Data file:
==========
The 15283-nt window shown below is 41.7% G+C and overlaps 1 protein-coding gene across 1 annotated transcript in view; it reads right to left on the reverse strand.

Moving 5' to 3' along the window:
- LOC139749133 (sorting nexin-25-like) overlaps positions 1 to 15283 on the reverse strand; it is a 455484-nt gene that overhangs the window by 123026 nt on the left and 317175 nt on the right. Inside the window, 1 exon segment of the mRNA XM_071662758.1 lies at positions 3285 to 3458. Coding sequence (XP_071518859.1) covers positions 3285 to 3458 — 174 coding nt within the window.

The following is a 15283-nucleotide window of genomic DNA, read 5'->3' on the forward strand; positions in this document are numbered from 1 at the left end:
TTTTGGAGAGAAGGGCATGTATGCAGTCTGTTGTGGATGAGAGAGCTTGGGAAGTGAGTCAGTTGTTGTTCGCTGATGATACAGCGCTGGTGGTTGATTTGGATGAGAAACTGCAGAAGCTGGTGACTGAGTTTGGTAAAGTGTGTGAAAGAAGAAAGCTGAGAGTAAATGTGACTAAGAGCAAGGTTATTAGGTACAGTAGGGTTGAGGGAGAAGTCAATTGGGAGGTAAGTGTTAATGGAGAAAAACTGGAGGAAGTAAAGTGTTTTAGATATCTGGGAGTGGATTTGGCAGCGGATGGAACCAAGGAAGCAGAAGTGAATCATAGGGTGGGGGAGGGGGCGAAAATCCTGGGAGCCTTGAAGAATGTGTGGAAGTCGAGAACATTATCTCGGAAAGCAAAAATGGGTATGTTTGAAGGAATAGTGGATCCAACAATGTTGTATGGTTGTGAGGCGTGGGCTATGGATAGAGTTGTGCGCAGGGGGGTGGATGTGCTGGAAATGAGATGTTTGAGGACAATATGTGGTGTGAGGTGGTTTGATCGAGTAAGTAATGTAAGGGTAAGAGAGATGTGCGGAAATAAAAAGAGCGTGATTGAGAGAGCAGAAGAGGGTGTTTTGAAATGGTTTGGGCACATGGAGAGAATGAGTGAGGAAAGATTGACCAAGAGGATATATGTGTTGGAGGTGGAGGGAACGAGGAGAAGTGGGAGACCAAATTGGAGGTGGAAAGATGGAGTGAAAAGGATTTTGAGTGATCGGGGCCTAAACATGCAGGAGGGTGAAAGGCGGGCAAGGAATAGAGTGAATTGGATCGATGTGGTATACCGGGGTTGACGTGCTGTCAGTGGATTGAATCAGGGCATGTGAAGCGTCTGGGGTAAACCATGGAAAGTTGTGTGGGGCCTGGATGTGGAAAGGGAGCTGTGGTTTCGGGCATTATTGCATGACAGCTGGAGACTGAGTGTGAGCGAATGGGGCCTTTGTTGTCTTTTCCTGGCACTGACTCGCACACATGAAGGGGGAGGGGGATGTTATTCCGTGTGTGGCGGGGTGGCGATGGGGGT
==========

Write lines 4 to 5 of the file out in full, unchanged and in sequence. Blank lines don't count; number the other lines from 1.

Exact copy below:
The following is a 15283-nucleotide window of genomic DNA, read 5'->3' on the forward strand; positions in this document are numbered from 1 at the left end:
TTTTGGAGAGAAGGGCATGTATGCAGTCTGTTGTGGATGAGAGAGCTTGGGAAGTGAGTCAGTTGTTGTTCGCTGATGATACAGCGCTGGTGGTTGATTTGGATGAGAAACTGCAGAAGCTGGTGACTGAGTTTGGTAAAGTGTGTGAAAGAAGAAAGCTGAGAGTAAATGTGACTAAGAGCAAGGTTATTAGGTACAGTAGGGTTGAGGGAGAAGTCAATTGGGAGGTAAGTGTTAATGGAGAAAAACTGGAGGAAGTAAAGTGTTTTAGATATCTGGGAGTGGATTTGGCAGCGGATGGAACCAAGGAAGCAGAAGTGAATCATAGGGTGGGGGAGGGGGCGAAAATCCTGGGAGCCTTGAAGAATGTGTGGAAGTCGAGAACATTATCTCGGAAAGCAAAAATGGGTATGTTTGAAGGAATAGTGGATCCAACAATGTTGTATGGTTGTGAGGCGTGGGCTATGGATAGAGTTGTGCGCAGGGGGGTGGATGTGCTGGAAATGAGATGTTTGAGGACAATATGTGGTGTGAGGTGGTTTGATCGAGTAAGTAATGTAAGGGTAAGAGAGATGTGCGGAAATAAAAAGAGCGTGATTGAGAGAGCAGAAGAGGGTGTTTTGAAATGGTTTGGGCACATGGAGAGAATGAGTGAGGAAAGATTGACCAAGAGGATATATGTGTTGGAGGTGGAGGGAACGAGGAGAAGTGGGAGACCAAATTGGAGGTGGAAAGATGGAGTGAAAAGGATTTTGAGTGATCGGGGCCTAAACATGCAGGAGGGTGAAAGGCGGGCAAGGAATAGAGTGAATTGGATCGATGTGGTATACCGGGGTTGACGTGCTGTCAGTGGATTGAATCAGGGCATGTGAAGCGTCTGGGGTAAACCATGGAAAGTTGTGTGGGGCCTGGATGTGGAAAGGGAGCTGTGGTTTCGGGCATTATTGCATGACAGCTGGAGACTGAGTGTGAGCGAATGGGGCCTTTGTTGTCTTTTCCTGGCACTGACTCGCACACATGAAGGGGGAGGGGGATGTTATTCCGTGTGTGGCGGGGTGGCGATGGGGGT